Ilm e Arooz: The Art and Science of Urdu Poetry
Ilm e Arooz is a branch of Urdu poetics that deals with the rules and principles of meter, rhyme and prosody. It is derived from the Arabic term 'ilm al-'arud, which means the science of poetic meters. Ilm e Arooz is essential for understanding and appreciating the beauty and structure of Urdu poetry, as well as for composing verses in accordance with the classical norms and standards.
Ilm e Arooz has a long and rich history in Urdu literature, dating back to the 16th century when the first treatises on this subject were written by scholars like Mir Fakhr-ud-Din Muhammad Ghalib Lakhnavi and Mirza Khan Daagh Dehlvi. Since then, many books and articles have been written on Ilm e Arooz by poets, critics and linguists, covering various aspects and dimensions of this discipline.
One of the most comprehensive and authoritative sources on Ilm e Arooz is the book Ilm-e-Arooz-o-Qafiya-o-Tareekh Goi by Syed Hasan Kazim Arooz[^1^], which was published in 1997. This book covers the history, theory and practice of Ilm e Arooz in detail, with examples from various genres and periods of Urdu poetry. It also discusses the relation between Ilm e Arooz and other aspects of Urdu poetics, such as qafiya (rhyme), radif (refrain), tareekh goi (chronogram) and bahr (meter).
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Another useful resource on Ilm e Arooz is the book Ilm-e-Arooz Aur Urdu Shairi by Mohammad Aslam Zia[^2^], which was also published in 1997. This book focuses on the application of Ilm e Arooz to Urdu poetry, with an emphasis on the modern trends and developments. It also provides a comparative analysis of Ilm e Arooz with other languages and poetic traditions, such as Persian, Arabic, Hindi and English.
For those who are interested in learning more about Ilm e Arooz, there are several online platforms that offer free access to books and articles on this topic. One of them is Rekhta[^1^] [^2^], which is a website dedicated to Urdu poetry and literature. Rekhta has a digital library that contains hundreds of books on Ilm e Arooz, which can be read online or downloaded as PDF files. Rekhta also has a section called Aamozish, which is an interactive learning portal that teaches the basics of Ilm e Arooz through video lectures, quizzes and exercises.
Ilm e Arooz is a fascinating and rewarding field of study that can enrich one's understanding and appreciation of Urdu poetry. It can also inspire one to create new and original verses in accordance with the rules and principles of this art form. Ilm e Arooz is not only a science, but also a craft that requires practice, patience and passion.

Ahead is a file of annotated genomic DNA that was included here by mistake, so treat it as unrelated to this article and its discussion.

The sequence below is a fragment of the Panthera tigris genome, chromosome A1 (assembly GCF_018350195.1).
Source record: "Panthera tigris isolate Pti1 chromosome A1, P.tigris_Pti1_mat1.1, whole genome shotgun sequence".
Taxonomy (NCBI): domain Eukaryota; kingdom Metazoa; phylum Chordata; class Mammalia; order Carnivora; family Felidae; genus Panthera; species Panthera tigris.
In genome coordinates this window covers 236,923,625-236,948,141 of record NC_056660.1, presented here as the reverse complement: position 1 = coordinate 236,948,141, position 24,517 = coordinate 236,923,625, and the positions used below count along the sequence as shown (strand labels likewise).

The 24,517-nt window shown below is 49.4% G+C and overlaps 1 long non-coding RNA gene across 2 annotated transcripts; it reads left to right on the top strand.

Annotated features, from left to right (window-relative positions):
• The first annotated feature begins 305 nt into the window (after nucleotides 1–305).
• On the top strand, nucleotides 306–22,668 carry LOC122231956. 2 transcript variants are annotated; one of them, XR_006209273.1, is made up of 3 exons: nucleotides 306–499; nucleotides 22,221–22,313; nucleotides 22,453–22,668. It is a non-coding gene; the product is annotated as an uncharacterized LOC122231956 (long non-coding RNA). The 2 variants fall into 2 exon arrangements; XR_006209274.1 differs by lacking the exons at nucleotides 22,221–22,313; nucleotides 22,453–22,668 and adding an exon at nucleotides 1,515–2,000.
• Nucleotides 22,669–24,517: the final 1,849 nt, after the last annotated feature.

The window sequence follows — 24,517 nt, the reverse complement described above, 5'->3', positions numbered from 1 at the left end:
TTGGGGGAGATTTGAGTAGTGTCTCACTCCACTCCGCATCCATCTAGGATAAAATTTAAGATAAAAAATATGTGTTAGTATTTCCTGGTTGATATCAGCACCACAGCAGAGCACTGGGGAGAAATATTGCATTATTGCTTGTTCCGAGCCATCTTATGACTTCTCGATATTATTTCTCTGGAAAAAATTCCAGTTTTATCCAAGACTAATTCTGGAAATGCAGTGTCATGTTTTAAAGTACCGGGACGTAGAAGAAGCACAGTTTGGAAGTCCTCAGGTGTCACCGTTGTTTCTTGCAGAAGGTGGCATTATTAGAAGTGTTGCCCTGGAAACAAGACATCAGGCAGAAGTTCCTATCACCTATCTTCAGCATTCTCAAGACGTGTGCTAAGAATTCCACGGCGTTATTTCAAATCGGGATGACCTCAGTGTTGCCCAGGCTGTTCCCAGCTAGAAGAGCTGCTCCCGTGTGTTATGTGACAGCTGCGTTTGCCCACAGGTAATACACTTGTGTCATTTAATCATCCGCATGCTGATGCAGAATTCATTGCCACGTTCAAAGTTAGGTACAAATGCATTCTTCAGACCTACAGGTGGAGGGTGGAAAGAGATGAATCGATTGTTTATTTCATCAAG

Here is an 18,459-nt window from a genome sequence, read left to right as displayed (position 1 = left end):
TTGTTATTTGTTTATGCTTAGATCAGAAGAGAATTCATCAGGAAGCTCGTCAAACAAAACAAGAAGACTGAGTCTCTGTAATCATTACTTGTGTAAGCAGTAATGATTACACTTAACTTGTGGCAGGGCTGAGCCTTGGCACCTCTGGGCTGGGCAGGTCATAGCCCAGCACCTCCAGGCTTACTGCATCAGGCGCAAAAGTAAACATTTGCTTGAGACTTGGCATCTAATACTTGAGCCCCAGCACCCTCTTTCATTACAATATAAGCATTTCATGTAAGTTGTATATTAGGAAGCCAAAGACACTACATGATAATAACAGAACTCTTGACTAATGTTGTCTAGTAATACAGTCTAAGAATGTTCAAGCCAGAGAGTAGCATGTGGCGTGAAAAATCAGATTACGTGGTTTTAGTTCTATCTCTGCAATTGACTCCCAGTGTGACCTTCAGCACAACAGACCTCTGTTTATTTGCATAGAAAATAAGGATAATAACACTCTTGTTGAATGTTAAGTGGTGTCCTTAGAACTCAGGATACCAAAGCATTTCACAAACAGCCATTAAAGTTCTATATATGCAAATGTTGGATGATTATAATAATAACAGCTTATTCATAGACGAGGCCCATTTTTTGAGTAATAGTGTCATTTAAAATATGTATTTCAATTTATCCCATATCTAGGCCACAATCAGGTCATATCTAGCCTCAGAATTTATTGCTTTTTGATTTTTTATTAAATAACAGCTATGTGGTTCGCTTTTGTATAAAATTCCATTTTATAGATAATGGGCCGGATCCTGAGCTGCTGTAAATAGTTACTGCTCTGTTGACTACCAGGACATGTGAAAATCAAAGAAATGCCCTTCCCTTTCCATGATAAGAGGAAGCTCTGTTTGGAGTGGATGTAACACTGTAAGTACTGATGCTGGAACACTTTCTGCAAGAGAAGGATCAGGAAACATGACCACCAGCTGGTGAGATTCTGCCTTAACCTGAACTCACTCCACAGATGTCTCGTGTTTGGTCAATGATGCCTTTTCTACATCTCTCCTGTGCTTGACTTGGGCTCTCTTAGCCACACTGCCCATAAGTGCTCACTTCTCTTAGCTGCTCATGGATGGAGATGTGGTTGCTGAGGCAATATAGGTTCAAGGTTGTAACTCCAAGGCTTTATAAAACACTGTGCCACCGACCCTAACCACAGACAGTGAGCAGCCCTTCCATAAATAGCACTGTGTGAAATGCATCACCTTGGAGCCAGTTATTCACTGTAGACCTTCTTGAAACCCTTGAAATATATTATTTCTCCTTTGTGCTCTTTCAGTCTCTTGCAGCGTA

One of the main challenges of Ilm e Arooz is to understand and classify the different types of meters that are used in Urdu poetry. A meter is a pattern of syllables that determines the rhythm and melody of a verse. There are two basic types of syllables in Urdu: harf-e-taanees (long) and harf-e-mujarrad (short). A long syllable is one that has a vowel sound followed by a consonant sound, such as 'ba', 'ra', 'na', etc. A short syllable is one that has only a vowel sound, such as 'a', 'i', 'u', etc.
Ilm e Arooz uses a system of symbols to represent the different types of syllables and meters. A long syllable is denoted by a dash (-), a short syllable by a dot (.), and a pause by a slash (/). For example, the meter of the famous verse by Mirza Ghalib:
Na tha kuchh to Khuda tha, kuchh na hota to Khuda hota
can be represented as:
- / - . - / - . - / - . - / - . -
This meter is called mutaqarib, which means 'close' or 'near'. It is one of the most common and popular meters in Urdu poetry. There are many other meters, such as mutadaarik, ramal, khafeef, saree', basit, wafir, etc., each with its own name, structure and characteristics.
Ilm e Arooz also deals with the rules and principles of rhyme, which is another important element of Urdu poetry. Rhyme is the repetition of similar sounds at the end of lines or verses. In Urdu poetry, rhyme is usually achieved by using qafiya and radif. Qafiya is the similarity of sounds before the last word of each line, such as 'tha' and 'hota' in the above example. Radif is the repetition of the same word or phrase at the end of each line, such as 'Khuda tha' and 'Khuda hota' in the above example.
Ilm e Arooz also covers other aspects of Urdu poetics, such as tareekh goi, which is the art of composing chronograms or verses that indicate a specific date or year. Tareekh goi is based on assigning numerical values to each letter of the Urdu alphabet, and then using them to form words or phrases that add up to a desired number. For example, the following verse by Mir Taqi Mir:
Mir ke deen-o-mazhab ko ab poochte kya ho un ne
to kashka khaincha dair mein baitha kab ka tark Islam kiya
indicates the year 1193 AH (1779 AD), which is the year when Mir left Delhi for Lucknow. The numerical values of each letter are:
Mir= 40 + 10 + 200 = 250
ke= 20 + 5 = 25
deen-o-mazhab= 4 + 50 + 50 + 6 + 40 + 7 + 2 = 159
ko= 20 + 6 = 26
ab= 1 + 2 = 3
poochte= 80 + 6 + 400 + 8 = 494
kya= 20 + 10 + 1 = 31
ho un ne= 5 + 6 + 70 + 50 = 131